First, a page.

9 Notable Jobs You Can Get with a Business Degree
You aren’t the first—and certainly won’t be the last—person to consider earning a business degree. It’s easy to see the appeal. You can practically look in any direction and see a product or service sold by a business. That’s a great sign for anyone looking for a degree that offers plenty of options.
Business degrees are launching pads for an incredible variety of opportunities. In this article, we’ll use job posting analysis software to highlight some of the job titles seeking applicants with a business degree. But before we get into that, let’s take a closer look at why a business degree may be an appealing option.
Why should I major in business?
That’s a hard question to answer—everyone has their personal preferences and factors to weigh before deciding to pursue a degree, and while we can’t make that judgment for you, we can provide helpful information to consider.
To start, you should know that business degree jobs are still growing. In fact, the Bureau of Labor Statistics (BLS) projects employment of business and financial occupations to grow eight percent from 2020 through 2030—that’s 750,800 new jobs!1
Business and financial occupations also tend to offer solid earning potential—the BLS reports the 2021 median annual salary for these occupations was $76,570.1 This is much higher than the 2021 national average for all occupations—$45,760.1
But it’s not just solid employment growth and earning potential in related fields that make a business degree appealing. There’s also the versatility of business degrees and the variety of jobs you could pursue with one.
What can I do with a business degree? 9 commonly sought-after business degree jobs
It doesn’t take a long stretch of skimming through job boards to see that there’s a nearly impossible-to-capture breadth of job titles seeking candidates with a business degree. That said, you can still get a good feel for some of the most common business degree options.
To help with that, we analyzed over 1.8 million job postings from the past year that were seeking candidates with a business degree and identified some of the most common job titles.2 Read on to learn more about these roles.
1. Project manager
What they do: If you’ve ever worked on a complex project with multiple parties, it’s easy to see the value of project managers. They ensure a project runs smoothly, meeting all deadlines and goals along the way. They do this by communicating with project owners to determine needs, assigning roles and tasks to the team, tracking progress and facilitating the communication of issues or other changes. Essentially, they keep everyone involved in a project informed and working toward a clear, shared goal.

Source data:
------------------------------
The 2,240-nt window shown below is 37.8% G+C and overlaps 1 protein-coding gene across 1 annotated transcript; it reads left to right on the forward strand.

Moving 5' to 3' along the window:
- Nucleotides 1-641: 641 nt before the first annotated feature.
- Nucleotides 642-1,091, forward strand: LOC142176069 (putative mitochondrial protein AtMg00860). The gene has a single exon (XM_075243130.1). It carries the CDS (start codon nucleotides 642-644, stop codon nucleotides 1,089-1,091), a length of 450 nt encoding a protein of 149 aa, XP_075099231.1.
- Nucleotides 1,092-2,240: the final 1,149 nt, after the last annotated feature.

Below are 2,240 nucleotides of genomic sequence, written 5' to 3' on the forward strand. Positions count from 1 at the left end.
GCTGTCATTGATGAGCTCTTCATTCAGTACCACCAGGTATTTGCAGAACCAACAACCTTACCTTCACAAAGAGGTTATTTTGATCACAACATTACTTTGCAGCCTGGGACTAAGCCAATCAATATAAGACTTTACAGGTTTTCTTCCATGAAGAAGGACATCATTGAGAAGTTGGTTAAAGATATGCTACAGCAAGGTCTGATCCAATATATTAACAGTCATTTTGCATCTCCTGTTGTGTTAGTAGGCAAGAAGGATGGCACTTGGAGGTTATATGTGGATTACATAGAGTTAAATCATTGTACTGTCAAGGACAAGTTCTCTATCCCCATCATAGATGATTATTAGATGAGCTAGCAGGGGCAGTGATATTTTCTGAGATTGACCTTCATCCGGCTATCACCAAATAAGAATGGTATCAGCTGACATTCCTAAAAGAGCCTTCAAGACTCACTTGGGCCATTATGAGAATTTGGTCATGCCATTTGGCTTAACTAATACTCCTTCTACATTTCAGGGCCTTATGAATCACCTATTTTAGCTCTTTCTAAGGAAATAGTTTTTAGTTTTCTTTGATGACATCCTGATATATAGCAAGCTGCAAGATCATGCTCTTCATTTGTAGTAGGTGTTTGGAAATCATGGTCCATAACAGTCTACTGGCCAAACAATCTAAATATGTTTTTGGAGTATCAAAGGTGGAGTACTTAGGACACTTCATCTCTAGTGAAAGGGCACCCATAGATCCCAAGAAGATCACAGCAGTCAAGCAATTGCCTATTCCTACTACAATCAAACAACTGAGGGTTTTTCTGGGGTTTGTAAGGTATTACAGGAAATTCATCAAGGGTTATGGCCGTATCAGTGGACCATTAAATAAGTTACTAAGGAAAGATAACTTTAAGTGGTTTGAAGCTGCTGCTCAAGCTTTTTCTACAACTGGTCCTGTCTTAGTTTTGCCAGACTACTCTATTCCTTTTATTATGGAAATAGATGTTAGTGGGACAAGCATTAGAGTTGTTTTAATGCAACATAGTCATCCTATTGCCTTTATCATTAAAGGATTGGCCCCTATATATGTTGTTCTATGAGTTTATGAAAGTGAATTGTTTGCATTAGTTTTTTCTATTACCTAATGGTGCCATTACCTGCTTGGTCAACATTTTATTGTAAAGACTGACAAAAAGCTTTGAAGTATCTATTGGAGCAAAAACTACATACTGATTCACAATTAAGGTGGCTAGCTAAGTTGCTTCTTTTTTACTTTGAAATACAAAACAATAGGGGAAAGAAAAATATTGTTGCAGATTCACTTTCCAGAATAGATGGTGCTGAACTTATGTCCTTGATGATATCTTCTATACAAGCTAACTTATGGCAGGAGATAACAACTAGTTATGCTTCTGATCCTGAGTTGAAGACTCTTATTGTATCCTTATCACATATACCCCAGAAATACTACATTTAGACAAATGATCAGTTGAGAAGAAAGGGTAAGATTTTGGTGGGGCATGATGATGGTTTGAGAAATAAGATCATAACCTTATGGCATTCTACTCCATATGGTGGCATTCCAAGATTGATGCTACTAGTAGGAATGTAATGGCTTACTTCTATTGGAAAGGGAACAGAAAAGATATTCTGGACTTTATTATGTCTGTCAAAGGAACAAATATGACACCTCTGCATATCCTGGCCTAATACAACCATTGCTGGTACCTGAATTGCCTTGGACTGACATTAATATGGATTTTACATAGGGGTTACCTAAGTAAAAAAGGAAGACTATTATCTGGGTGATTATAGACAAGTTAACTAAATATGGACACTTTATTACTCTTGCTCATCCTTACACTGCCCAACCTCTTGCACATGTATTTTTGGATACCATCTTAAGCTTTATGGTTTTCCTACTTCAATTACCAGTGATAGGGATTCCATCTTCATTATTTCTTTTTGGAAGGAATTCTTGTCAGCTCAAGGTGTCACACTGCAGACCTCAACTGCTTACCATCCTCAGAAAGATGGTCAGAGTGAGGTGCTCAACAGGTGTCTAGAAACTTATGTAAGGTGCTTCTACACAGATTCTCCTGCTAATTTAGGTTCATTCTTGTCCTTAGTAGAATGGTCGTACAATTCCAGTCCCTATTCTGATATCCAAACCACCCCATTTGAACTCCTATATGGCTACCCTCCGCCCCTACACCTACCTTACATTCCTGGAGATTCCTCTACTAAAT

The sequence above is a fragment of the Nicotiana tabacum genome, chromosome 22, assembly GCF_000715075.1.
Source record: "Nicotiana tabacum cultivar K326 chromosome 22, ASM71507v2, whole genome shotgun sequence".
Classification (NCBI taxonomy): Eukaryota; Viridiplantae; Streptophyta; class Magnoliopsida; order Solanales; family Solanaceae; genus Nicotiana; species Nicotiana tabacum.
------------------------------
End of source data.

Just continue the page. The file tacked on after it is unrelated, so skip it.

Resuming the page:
You would do well in this role if you excel at accomplishing daily work with a bigger picture in mind. If you find the right balance of daily encouragement and holding people accountable when necessary, manage competing priorities and enjoy planning (and re-planning), this career could be a good fit.
2. Human resources specialist
What they do: Roles within the human resources (HR) field are another common landing spot for business graduates. HR specialists are involved in the recruiting, screening and hiring of workers. They also are involved in the general day-to-day operations of a business, whether this is through handling employee onboarding, maintaining important records or assisting employees with questions regarding company policies.
You would do well in this role if you excel at interacting with other people. HR jobs really focus on the human element of companies to make sure each employee is working in the best conditions possible for them and the company.
3. Bookkeeping, accounting, auditing clerk
What they do: These financially focused roles are a common starting point for business professionals. These positions are focused on overseeing the financial transactions of an organization and ensuring payment information is accurately captured in accounting software. Additionally, they may be tasked with following up in order to resolve discrepancies and escalate within the organization as needed.
You would do well in this role if numbers help you make sense of things and are meticulous. These roles require an eye for detail and a little bit of an investigative spirit when records aren’t matching up as expected.
4. Operations/general managers
What they do: While the exact work will vary heavily by setting, operations and general managers are responsible for making sure the day-to-day activity of a business or site is running smoothly and profitably. They order inventory, manage staffing issues, lead teams and plan for future projects or initiatives.